The Telegraph
Since 1st March, 1999
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Campus hits no-sign hitch
- Students denied job call, grant goes waste

For a section of students in Calcutta University’s (CU) electronic science department, what stands in the way of a crack at a job with a leading software company in the country is — a signature.

For a Rs 28-lakh fund given to CU’s electronic science department by the central department of science and technology, what stands in the way of its utilisation through a research project is — a signature.

It is the reluctance of the head of department to put pen to paper that has, on the one hand, denied students a chance to vie for a berth in a Saltlec-based biggie, and on the other, all but ensured that the university will have to return the research grant to Delhi.

First, the students. No less than 22 of them, in second-year M.Sc electronic science, eyeing a place in the software big league, have, allegedly, been deprived as their head of the department “refused” to sign a letter addressed to the company allowing it to conduct interviews on the Rajabazar Science College campus.

Fed up with the functioning of the department, these students have lodged a written complaint with CU vice-chancellor Ashis Kumar Banerjee.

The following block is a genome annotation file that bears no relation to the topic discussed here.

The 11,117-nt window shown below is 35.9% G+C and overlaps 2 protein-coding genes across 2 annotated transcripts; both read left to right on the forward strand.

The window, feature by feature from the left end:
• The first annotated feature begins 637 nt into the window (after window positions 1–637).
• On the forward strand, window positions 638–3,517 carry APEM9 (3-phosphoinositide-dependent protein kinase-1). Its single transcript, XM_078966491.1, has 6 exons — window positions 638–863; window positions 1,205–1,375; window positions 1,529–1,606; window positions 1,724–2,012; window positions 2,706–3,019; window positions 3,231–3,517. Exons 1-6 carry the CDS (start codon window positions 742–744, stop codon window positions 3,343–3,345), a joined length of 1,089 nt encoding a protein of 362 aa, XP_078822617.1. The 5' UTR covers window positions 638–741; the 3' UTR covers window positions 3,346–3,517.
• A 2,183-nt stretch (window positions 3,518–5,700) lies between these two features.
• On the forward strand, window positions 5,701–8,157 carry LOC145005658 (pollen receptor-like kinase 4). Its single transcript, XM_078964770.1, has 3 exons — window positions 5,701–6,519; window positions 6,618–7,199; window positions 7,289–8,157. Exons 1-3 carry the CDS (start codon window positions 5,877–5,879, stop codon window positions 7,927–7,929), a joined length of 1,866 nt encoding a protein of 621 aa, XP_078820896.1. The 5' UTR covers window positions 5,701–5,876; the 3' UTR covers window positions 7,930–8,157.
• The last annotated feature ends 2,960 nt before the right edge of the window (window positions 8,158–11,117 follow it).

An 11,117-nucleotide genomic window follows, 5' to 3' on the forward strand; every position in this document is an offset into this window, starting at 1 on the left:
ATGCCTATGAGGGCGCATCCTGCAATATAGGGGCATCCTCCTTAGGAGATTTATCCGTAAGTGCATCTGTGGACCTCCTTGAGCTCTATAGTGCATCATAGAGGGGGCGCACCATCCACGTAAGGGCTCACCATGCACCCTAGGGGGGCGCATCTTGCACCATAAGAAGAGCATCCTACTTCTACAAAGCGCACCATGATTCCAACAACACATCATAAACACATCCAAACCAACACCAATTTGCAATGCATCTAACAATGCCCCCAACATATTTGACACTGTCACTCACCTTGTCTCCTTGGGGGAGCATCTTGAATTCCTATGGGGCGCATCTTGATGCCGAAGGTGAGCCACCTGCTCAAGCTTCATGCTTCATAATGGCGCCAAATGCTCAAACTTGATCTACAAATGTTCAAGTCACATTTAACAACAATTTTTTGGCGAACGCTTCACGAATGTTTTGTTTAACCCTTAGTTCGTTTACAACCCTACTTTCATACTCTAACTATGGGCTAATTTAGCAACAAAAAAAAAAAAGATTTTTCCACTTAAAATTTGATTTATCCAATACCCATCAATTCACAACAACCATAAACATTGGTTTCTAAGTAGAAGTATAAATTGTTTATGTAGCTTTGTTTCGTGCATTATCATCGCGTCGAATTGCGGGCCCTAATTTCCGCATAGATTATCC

They have sought his help in breaking the deadlock created due to head of the department Pragyan Chattopadhyay’s “non-cooperation”.

Admitting that the grievances voiced by students and teachers had reached his office, vice-chancellor Banerjee said: “We are aware of the problem and we are finalising a decision to appoint a new head for the electronic science department.”

Department head Chattopadhay, however, refused to comment on the controversy when contacted over telephone.

Student Suman Ghosh (name changed on request) articulated the anger on campus: “Prof Chattopadhyay has never signed a single document ever since he joined as the head of our department in June this year. We were stunned at the manner in which he jeopardised our careers by refusing to sign the letter to the company, allowing it to conduct campus interviews.”

The campus interview is vital to a student’s future, particularly in such streams. But going by the university rules, a company can hold campus interviews of second-year M.Sc students only after the head of the department concerned gives his or her consent in writing.

The teachers of the electronic science department, meanwhile, have requested an emergency meeting with department head Chattopadhyay “to discuss the problems” arising out of his “reluctance to sign important documents” that cannot be processed without his sanction.

“This is giving rise to confusion and a stalemate,” the teachers complained.

Their grudge list stretched from academic activities, including purchase of books, journals and laboratory equipment, repairs, correspondence with other institutions, and the Rs 28-lakh research grant that remains unutilised and may have to be returned — all because of the head of the department’s no- signature line.

The students have threatened to launch a movement if the authorities fail to resolve the impasse in the department.

Topping their demands is the immediate ouster of Chattopadhyay and the streamlining of academic functioning in the department.

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